As the Trump administration races to prepare for a possible nuclear summit, a central question looms over the diplomatic push: What does North Korea want in exchange for a promise to denuclearize, and what is the United States willing to give?
Trump has boasted that North Korea already has made significant concessions, including the release of three American prisoners, without getting anything in return from the United States, although analysts said that having a chance to sit across from the U.S. president would reward Kim by elevating his global standing.
But experts say the key to the North’s willingness to scale back its nuclear program will be the administration’s ability to provide the Kim regime a sense of security, in addition to economic and political incentives.
Speaking to reporters last week, Trump vowed to “guarantee” Kim’s safety under a nuclear deal, saying: “His country will be rich, his country will be hard-working and very prosperous.”
Secretary of State Mike Pompeo, summing up on Thursday two days of talks in New York with a senior North Korean envoy for Kim, said progress had been made toward holding a meeting that he said would provide a “once-in-a-lifetime opportunity” to end the nuclear threat.
U.S. negotiators have not announced an agenda for the summit, which could bring the two leaders together in Singapore on June 12.
Former U.S. officials said Kim’s overarching objective is aimed at achieving what his father and grandfather were not able to do: break what the regime has called the United States’ “hostile policy” that has existed since the Korean War armistice in 1953.
That goal has been elusive despite attempts over the past quarter-century to cement lasting deals to freeze or end North Korea’s nuclear program. Each of those initiatives, backed by Presidents Bill Clinton, George W. Bush and Barack Obama, foundered as U.S. officials accused North Korea of cheating and advancing its nuclear and missile programs.
The efforts include a 1993 deal to keep North Korea in the Nuclear Non-Proliferation Treaty; a 2000 agreement to freeze missile development in exchange for relaxed sanctions; the inconclusive “six-party talks” that ended in 2009; and a “Leap Day” deal in 2012 to freeze nuclear and missile testing.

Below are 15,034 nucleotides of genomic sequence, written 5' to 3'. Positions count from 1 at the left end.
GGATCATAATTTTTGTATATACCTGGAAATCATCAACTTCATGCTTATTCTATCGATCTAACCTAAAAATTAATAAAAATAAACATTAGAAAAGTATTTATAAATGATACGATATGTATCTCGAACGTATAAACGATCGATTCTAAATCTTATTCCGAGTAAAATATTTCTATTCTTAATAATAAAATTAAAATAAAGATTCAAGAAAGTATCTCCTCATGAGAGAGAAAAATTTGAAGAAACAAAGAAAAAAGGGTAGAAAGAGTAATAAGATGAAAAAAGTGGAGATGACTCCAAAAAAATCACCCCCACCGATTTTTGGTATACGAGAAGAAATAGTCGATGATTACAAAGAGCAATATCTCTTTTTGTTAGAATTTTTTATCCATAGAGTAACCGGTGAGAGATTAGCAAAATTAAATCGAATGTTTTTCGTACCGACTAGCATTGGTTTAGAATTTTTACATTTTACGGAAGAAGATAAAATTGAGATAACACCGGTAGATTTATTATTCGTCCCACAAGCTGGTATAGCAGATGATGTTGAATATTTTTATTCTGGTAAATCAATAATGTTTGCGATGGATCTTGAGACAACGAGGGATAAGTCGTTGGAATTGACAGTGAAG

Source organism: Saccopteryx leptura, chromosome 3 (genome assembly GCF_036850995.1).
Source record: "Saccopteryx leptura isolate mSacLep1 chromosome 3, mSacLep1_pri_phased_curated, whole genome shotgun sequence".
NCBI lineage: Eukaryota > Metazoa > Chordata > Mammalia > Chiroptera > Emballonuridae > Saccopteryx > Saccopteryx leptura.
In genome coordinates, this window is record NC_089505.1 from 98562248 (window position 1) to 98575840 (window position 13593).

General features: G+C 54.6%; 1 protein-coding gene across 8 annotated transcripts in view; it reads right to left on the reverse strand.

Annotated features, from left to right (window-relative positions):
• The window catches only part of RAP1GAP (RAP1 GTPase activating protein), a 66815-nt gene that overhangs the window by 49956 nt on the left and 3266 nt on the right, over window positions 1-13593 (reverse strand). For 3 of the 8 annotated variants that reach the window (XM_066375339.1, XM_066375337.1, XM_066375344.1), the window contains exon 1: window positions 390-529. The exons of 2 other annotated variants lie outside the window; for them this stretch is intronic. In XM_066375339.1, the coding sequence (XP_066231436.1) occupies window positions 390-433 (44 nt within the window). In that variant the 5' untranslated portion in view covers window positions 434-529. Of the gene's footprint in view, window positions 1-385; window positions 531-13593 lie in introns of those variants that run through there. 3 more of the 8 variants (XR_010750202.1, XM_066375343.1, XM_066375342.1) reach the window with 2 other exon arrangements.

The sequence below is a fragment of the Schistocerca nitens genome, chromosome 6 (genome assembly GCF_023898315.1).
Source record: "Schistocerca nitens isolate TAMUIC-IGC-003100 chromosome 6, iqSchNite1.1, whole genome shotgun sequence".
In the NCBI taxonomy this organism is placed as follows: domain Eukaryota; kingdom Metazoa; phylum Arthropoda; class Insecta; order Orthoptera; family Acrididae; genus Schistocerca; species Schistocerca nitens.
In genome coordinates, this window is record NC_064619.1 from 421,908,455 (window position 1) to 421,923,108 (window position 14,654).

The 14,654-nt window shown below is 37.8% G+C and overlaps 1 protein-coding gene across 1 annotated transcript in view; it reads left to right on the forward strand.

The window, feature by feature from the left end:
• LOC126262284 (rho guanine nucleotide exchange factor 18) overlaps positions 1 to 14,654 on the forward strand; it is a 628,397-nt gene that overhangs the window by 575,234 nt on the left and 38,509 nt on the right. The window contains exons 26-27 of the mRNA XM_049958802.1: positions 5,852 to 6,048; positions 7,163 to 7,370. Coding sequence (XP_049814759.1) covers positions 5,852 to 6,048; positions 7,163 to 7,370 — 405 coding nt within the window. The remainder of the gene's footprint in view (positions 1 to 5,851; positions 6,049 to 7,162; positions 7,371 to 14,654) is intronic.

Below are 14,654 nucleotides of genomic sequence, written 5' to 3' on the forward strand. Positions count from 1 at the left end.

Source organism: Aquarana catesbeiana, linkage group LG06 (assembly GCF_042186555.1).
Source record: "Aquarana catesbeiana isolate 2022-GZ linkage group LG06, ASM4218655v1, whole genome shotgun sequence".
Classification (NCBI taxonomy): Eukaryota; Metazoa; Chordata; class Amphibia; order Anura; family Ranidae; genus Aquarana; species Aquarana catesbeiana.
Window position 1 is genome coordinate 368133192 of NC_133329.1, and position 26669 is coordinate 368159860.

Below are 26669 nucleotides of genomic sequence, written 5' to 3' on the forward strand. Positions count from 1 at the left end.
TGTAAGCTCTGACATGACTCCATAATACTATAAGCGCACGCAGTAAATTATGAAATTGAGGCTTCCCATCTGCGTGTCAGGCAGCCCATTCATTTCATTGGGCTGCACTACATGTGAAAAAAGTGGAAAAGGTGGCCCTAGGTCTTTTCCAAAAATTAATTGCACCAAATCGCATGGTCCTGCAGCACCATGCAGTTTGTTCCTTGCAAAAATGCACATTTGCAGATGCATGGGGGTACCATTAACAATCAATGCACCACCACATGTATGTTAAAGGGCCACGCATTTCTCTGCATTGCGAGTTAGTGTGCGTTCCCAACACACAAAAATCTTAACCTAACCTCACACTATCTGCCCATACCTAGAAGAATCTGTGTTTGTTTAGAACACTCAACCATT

With that checkered history in mind, Kim declared in a New Year’s speech that North Korea had reached nuclear proficiency and said the regime would turn its attention to economic development. Foreign policy analysts interpreted that as a sign that Kim believed he had new leverage to win concessions from global powers.
“The top-line ambition of North Korea is respect through diplomatic normalization, an end to the political pressure and economic pressure tactics to change their nation, and acceptance as they are into the international system,” said Frank Jannuzi, president of the Maureen and Mike Mansfield Foundation, who made three trips to North Korea while working as a Democratic aide on the Senate Foreign Relations Committee.
Experts said a summit might lead to an effort to forge a peace treaty formally ending the war and establish diplomatic relations in the form of a liaison office in the respective capitals.
Kim is also likely to demand that the United States remove North Korea from its list of state sponsors of terrorism, a designation that was reimposed last fall. Such a move would be mostly symbolic, given the breadth of economic sanctions that would remain in place until the North took verifiable steps toward denuclearization.
But former officials expressed frustration that such confidence-building measures have been met with disinterest from the North Koreans in the past. Christopher Hill, who led the U.S. delegation in talks during the George W. Bush administration, said the Bush White House, after initial skepticism, agreed to the concept of opening liaison offices. But when Hill proposed it, the North Korean side rejected the idea.
“The trouble with things the North Koreans say they want, they want them until they get them, then they don’t care,” Hill said.